Pistol is more than the biography of a ballplayer. It’s the stuff of classic novels: the story of a boy transformed by his father’s dream—and the cost of that dream. Even as Peter Press Maravich became Pistol Pete—a basketball icon for baby boomers—all the Maraviches paid a price. Now acclaimed author Mark Kriegel has brilliantly captured the saga of an American family: its rise, its apparent ruin, and, finally, its redemption.
Almost four decades have passed since Maravich entered the national consciousness as basketball’s boy wizard. No one had ever played the game like the kid with the floppy socks and shaggy hair. And all these years later, no one else ever has. The idea of Pistol Pete continues to resonate with young people today just as powerfully as it did with their fathers.
In averaging 44.2 points a game at Louisiana State University, he established records that will never be broken. But even more enduring than the numbers was the sense of ecstasy and artistry with which he played. With the ball in his hands, Maravich had a singular power to inspire awe, inflict embarrassment, or even tell a joke.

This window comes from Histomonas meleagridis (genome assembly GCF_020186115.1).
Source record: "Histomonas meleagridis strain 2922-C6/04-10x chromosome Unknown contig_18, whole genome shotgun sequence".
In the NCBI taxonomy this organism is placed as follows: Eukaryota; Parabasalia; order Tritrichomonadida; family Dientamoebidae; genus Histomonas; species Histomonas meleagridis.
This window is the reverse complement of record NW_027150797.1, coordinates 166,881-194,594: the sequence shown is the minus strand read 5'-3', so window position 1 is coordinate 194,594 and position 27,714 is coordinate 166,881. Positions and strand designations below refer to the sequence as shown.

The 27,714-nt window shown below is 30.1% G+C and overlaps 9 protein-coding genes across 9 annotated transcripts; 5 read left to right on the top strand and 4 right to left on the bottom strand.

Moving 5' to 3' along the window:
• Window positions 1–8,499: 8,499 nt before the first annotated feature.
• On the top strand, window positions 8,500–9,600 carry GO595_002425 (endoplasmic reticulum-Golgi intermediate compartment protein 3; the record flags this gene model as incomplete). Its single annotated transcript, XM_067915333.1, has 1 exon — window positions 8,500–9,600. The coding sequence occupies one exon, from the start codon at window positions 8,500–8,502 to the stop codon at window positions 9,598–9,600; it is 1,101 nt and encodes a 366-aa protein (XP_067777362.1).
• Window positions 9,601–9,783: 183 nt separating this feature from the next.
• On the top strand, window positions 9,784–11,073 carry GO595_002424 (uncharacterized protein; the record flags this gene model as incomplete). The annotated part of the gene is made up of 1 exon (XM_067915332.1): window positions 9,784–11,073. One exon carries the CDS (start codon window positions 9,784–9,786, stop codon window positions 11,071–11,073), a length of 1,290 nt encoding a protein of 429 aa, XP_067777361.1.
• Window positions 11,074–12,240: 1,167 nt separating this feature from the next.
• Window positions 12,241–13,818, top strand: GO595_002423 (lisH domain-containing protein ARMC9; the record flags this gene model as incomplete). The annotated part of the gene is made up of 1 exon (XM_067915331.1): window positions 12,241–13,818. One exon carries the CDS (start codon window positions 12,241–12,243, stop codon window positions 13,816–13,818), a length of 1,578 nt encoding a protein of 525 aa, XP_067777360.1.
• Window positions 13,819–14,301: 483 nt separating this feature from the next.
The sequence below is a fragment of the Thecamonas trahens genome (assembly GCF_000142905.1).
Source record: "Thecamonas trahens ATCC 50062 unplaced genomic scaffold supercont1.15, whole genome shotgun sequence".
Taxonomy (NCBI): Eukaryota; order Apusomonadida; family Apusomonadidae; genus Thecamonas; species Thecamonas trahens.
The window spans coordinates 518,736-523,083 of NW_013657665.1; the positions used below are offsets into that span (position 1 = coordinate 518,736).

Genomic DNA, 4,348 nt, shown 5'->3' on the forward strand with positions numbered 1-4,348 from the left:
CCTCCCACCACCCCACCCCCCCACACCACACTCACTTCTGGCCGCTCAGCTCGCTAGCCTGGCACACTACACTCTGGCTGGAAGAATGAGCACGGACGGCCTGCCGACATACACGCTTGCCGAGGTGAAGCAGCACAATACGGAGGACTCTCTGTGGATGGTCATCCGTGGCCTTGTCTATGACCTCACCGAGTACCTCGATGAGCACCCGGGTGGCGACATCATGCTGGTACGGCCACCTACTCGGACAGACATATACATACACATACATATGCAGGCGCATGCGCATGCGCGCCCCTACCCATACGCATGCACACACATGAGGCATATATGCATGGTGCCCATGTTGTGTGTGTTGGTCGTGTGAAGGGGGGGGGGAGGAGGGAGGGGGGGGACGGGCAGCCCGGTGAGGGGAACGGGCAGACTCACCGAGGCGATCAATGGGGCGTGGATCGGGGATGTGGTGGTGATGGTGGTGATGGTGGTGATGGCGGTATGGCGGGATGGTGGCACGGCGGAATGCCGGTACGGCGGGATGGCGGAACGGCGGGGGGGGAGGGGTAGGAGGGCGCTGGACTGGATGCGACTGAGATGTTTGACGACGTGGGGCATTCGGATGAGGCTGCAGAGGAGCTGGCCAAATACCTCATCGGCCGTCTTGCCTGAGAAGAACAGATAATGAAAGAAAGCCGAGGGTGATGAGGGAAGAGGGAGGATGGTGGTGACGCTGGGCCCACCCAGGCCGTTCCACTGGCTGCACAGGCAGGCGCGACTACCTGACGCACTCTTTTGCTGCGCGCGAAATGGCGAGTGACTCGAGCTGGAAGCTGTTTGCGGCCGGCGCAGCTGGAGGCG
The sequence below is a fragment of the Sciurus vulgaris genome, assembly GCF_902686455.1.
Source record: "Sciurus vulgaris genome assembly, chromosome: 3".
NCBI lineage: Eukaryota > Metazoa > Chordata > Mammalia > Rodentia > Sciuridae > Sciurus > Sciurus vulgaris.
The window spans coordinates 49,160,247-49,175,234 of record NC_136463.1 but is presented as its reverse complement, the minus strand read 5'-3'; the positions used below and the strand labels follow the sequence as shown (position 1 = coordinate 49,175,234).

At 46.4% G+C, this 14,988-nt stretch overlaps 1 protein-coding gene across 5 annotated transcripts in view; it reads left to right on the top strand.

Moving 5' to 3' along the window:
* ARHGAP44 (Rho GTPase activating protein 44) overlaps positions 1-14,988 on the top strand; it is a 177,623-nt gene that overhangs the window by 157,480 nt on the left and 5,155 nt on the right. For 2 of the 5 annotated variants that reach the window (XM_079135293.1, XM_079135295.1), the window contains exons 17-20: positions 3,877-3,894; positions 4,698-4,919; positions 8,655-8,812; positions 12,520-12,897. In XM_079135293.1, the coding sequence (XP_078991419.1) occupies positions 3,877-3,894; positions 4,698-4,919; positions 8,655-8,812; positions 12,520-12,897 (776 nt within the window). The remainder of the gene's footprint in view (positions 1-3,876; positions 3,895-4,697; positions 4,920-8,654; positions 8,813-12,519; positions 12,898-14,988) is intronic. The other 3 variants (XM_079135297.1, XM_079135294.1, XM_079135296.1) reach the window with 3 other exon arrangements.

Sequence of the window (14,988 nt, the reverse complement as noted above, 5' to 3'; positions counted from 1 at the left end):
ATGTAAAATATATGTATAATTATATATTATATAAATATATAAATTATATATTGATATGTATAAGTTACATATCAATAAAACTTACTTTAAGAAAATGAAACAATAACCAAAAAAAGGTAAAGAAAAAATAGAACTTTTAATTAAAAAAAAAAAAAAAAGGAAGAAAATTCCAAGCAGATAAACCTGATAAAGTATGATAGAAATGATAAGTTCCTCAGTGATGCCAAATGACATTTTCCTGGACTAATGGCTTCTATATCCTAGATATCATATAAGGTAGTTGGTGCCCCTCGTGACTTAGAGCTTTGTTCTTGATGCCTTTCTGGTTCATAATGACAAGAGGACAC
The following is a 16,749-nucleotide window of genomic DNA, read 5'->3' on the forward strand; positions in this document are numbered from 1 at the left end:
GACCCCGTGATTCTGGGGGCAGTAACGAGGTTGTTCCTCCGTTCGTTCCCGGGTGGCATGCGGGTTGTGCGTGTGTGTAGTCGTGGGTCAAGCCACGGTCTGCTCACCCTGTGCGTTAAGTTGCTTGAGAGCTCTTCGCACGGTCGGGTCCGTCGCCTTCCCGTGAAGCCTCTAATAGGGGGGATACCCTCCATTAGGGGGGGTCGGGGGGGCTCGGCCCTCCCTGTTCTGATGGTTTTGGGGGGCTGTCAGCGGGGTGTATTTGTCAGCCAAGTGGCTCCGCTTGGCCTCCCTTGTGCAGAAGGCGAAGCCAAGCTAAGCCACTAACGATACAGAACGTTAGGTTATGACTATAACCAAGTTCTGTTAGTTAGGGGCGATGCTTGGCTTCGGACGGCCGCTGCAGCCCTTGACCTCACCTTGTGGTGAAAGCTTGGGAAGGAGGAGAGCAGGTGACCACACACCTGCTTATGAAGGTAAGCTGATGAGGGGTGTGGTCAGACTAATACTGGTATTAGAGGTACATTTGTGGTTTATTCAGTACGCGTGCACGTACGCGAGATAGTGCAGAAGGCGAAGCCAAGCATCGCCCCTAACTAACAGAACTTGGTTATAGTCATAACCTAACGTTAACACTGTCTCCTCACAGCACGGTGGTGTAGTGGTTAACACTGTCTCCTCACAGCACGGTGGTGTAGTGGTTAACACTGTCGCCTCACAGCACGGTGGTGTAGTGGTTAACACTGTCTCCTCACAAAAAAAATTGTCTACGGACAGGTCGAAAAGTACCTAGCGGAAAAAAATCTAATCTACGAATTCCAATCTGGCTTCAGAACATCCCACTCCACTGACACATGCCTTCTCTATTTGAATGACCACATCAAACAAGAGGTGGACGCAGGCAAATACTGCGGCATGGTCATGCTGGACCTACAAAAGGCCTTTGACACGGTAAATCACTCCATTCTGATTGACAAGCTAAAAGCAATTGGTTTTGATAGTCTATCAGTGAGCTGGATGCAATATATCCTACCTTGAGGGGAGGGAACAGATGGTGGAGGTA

But he wasn’t merely a mesmerizing showman. He was basketball’s answer to Elvis, a white Southerner who sold Middle America on a black man’s game. Like Elvis, he paid a terrible price, becoming a prisoner of his own fame.
Pistol is an unforgettable biography. By telling one family’s history, Kriegel has traced the history of the game and a large slice of the American narrative. Download and start listening now!